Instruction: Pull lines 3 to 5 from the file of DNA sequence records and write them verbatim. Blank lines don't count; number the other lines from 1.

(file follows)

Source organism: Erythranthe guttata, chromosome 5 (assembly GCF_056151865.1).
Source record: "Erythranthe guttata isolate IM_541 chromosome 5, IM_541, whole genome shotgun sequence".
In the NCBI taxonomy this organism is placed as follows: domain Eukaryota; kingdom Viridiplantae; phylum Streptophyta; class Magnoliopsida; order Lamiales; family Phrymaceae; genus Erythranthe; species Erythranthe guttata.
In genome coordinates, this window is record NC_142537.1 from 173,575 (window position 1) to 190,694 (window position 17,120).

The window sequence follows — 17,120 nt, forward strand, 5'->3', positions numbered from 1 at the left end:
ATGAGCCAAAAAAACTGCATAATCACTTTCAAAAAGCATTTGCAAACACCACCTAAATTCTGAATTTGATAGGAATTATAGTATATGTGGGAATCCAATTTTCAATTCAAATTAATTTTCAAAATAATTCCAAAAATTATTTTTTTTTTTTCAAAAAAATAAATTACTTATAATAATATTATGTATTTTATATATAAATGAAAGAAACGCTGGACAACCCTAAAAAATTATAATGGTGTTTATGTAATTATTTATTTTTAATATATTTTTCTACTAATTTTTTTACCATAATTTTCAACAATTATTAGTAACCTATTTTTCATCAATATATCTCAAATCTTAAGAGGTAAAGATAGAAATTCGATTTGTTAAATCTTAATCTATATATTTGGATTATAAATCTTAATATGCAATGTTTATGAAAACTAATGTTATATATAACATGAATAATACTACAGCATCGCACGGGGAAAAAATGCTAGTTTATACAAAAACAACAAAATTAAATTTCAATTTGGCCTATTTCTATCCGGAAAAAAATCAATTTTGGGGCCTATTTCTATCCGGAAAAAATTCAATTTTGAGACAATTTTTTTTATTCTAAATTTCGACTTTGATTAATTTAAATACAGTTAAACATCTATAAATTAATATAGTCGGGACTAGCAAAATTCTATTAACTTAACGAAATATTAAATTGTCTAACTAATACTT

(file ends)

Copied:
In the NCBI taxonomy this organism is placed as follows: domain Eukaryota; kingdom Viridiplantae; phylum Streptophyta; class Magnoliopsida; order Lamiales; family Phrymaceae; genus Erythranthe; species Erythranthe guttata.
In genome coordinates, this window is record NC_142537.1 from 173,575 (window position 1) to 190,694 (window position 17,120).

The window sequence follows — 17,120 nt, forward strand, 5'->3', positions numbered from 1 at the left end: